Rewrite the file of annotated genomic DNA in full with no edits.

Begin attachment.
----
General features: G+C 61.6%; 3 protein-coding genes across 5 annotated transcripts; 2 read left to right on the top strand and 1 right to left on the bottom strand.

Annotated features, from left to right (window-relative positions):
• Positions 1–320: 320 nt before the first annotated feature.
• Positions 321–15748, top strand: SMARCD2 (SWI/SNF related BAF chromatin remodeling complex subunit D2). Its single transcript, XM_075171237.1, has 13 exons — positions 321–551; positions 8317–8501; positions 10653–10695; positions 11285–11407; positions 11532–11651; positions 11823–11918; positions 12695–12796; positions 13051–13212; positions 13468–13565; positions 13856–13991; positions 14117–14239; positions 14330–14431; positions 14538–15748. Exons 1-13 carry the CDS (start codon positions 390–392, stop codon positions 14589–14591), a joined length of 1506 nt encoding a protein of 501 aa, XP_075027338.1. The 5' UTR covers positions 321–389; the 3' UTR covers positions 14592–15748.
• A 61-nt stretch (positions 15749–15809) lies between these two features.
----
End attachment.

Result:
General features: G+C 61.6%; 3 protein-coding genes across 5 annotated transcripts; 2 read left to right on the top strand and 1 right to left on the bottom strand.

Annotated features, from left to right (window-relative positions):
• Positions 1–320: 320 nt before the first annotated feature.
• Positions 321–15748, top strand: SMARCD2 (SWI/SNF related BAF chromatin remodeling complex subunit D2). Its single transcript, XM_075171237.1, has 13 exons — positions 321–551; positions 8317–8501; positions 10653–10695; positions 11285–11407; positions 11532–11651; positions 11823–11918; positions 12695–12796; positions 13051–13212; positions 13468–13565; positions 13856–13991; positions 14117–14239; positions 14330–14431; positions 14538–15748. Exons 1-13 carry the CDS (start codon positions 390–392, stop codon positions 14589–14591), a joined length of 1506 nt encoding a protein of 501 aa, XP_075027338.1. The 5' UTR covers positions 321–389; the 3' UTR covers positions 14592–15748.
• A 61-nt stretch (positions 15749–15809) lies between these two features.